Paper No. 8
Presentation Time: 8:30 AM-12:00 PM
GEOLOGY OF THE SUSQUEHANNA VALLEY – A PILOT PARTNERING PROJECT TO ADDRESS THE NEW PENNSYLVANIA STANDARDS FOR PRIMARY, MIDDLE, AND SECONDARY EARTH SCIENCE TEACHERS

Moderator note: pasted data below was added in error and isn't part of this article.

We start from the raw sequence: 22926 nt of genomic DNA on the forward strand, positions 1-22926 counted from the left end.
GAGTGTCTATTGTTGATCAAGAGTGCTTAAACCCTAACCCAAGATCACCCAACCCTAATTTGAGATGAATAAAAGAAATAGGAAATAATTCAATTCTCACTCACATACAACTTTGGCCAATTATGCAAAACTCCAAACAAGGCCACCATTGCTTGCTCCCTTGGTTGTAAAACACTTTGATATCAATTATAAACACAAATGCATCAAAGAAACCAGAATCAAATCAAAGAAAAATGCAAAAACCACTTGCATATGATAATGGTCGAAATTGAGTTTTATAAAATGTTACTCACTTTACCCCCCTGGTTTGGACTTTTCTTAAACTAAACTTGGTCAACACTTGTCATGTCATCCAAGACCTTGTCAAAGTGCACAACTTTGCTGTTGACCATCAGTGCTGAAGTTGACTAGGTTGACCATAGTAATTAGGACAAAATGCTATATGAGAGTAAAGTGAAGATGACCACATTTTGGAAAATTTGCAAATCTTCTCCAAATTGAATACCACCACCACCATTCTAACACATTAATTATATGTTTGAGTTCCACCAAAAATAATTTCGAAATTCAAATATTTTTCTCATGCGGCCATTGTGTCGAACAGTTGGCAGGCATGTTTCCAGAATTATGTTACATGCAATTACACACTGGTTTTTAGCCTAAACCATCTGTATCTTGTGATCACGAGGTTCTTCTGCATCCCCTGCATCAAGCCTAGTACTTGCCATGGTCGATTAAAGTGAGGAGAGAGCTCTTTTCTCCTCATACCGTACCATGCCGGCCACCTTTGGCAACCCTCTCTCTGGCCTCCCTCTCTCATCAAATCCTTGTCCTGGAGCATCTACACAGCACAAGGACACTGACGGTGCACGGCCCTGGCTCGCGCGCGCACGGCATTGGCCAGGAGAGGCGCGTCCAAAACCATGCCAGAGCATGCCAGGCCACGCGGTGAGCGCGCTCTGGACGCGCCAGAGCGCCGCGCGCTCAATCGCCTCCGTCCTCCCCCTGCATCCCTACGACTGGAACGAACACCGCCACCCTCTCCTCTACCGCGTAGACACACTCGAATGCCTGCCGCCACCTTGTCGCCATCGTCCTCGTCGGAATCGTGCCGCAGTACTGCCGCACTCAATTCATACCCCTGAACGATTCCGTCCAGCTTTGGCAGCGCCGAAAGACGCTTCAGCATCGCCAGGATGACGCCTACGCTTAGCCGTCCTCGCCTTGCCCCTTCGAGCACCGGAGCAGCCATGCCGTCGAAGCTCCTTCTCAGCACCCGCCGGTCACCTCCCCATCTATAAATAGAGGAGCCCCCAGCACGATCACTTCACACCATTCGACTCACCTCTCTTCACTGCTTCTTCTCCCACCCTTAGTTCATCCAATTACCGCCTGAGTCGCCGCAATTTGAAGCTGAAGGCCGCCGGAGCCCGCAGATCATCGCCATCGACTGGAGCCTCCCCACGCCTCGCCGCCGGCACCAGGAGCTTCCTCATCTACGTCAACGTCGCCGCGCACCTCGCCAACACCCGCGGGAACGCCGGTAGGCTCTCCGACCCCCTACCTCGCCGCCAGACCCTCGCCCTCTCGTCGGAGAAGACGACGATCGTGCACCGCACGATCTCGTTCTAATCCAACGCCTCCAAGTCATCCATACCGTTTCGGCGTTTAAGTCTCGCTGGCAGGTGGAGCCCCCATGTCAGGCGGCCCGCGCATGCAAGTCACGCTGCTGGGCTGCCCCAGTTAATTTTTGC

The Capital Area Institute for Mathematics and Science and the Pennsylvania Geologic Survey recently partnered to enhance the earth science curriculum for Pennsylvanias local primary, middle, and secondary earth science teachers through a 5-day, field-intensive workshop. The workshop was designed to address the new Pennsylvania educational standards for Science and Technology, Environment and Ecology, and Geography and provide local examples of geologic phenomena and earth processes. A new challenge for the five Survey instructors was to make this an inquiry-based learning experience. Pennsylvanias middle and lower Susquehanna Valley provides a unique geological and topographical laboratory in Pennsylvania where sedimentary, metamorphic, and igneous rocks can be observed as well as classical geologic and topographic forms. Through field examination, observation and inquiry, participants learned how to recognize geologic and topographic features and to propose rational scientific explanations for these features and relate them to daily experiences. Ten major competencies were addressed such as geologic time, cycles, features (layers, joints, faults, and folds), processes (valleys, slopes, mountains, and watersheds), resources (groundwater, minerals, and energy), hazards (sinkholes and landslides), as well as rock types and composition, fossils, the scientific method, and the integrated aspect to earth science. The Survey provided reference materials, student geology kits, safety equipment, 45 hours of contact time, and transportation for the eleven pilot teachers. Three credit options were available to the students: 3 hours graduate credit from Shippensburg University, 3 hours of CAIU credit, or 45 hours of inservice credit. At the conclusion of each day, participants demonstrated an understanding of the major concepts and their connection to specific standards. Each participant kept a field journal documenting experiences, observations, and relating them to the state standards. The final assignment was to develop an inquiry-based, age-appropriate lesson plan that relates one or more of the competencies to the state standards in earth, environmental science and geography and share them with all participants.